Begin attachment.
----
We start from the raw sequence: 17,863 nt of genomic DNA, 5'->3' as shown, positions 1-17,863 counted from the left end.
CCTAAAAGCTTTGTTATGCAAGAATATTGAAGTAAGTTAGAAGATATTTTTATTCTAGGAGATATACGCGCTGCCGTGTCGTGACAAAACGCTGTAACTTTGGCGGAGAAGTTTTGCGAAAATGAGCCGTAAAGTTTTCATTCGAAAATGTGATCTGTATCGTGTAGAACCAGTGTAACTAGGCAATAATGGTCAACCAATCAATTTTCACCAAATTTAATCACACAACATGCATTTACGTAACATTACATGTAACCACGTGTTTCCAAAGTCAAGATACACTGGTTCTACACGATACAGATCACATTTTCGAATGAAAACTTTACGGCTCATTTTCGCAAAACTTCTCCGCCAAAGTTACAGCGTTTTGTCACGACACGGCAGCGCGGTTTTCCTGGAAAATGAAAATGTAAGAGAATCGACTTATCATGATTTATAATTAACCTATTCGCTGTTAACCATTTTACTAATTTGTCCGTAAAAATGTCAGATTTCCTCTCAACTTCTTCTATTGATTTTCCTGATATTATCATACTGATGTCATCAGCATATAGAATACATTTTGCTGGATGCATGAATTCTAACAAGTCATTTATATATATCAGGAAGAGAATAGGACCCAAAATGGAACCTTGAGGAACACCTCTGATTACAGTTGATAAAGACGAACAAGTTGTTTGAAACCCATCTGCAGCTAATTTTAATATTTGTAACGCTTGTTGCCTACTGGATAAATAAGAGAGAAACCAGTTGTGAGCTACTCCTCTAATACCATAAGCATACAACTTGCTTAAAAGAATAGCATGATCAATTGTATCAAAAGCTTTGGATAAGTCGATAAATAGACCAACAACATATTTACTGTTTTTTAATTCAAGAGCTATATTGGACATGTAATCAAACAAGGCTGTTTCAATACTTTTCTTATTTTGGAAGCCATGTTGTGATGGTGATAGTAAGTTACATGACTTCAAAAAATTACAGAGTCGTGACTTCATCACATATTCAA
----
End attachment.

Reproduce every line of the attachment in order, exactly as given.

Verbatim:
We start from the raw sequence: 17,863 nt of genomic DNA, 5'->3' as shown, positions 1-17,863 counted from the left end.
CCTAAAAGCTTTGTTATGCAAGAATATTGAAGTAAGTTAGAAGATATTTTTATTCTAGGAGATATACGCGCTGCCGTGTCGTGACAAAACGCTGTAACTTTGGCGGAGAAGTTTTGCGAAAATGAGCCGTAAAGTTTTCATTCGAAAATGTGATCTGTATCGTGTAGAACCAGTGTAACTAGGCAATAATGGTCAACCAATCAATTTTCACCAAATTTAATCACACAACATGCATTTACGTAACATTACATGTAACCACGTGTTTCCAAAGTCAAGATACACTGGTTCTACACGATACAGATCACATTTTCGAATGAAAACTTTACGGCTCATTTTCGCAAAACTTCTCCGCCAAAGTTACAGCGTTTTGTCACGACACGGCAGCGCGGTTTTCCTGGAAAATGAAAATGTAAGAGAATCGACTTATCATGATTTATAATTAACCTATTCGCTGTTAACCATTTTACTAATTTGTCCGTAAAAATGTCAGATTTCCTCTCAACTTCTTCTATTGATTTTCCTGATATTATCATACTGATGTCATCAGCATATAGAATACATTTTGCTGGATGCATGAATTCTAACAAGTCATTTATATATATCAGGAAGAGAATAGGACCCAAAATGGAACCTTGAGGAACACCTCTGATTACAGTTGATAAAGACGAACAAGTTGTTTGAAACCCATCTGCAGCTAATTTTAATATTTGTAACGCTTGTTGCCTACTGGATAAATAAGAGAGAAACCAGTTGTGAGCTACTCCTCTAATACCATAAGCATACAACTTGCTTAAAAGAATAGCATGATCAATTGTATCAAAAGCTTTGGATAAGTCGATAAATAGACCAACAACATATTTACTGTTTTTTAATTCAAGAGCTATATTGGACATGTAATCAAACAAGGCTGTTTCAATACTTTTCTTATTTTGGAAGCCATGTTGTGATGGTGATAGTAAGTTACATGACTTCAAAAAATTACAGAGTCGTGACTTCATCACATATTCAA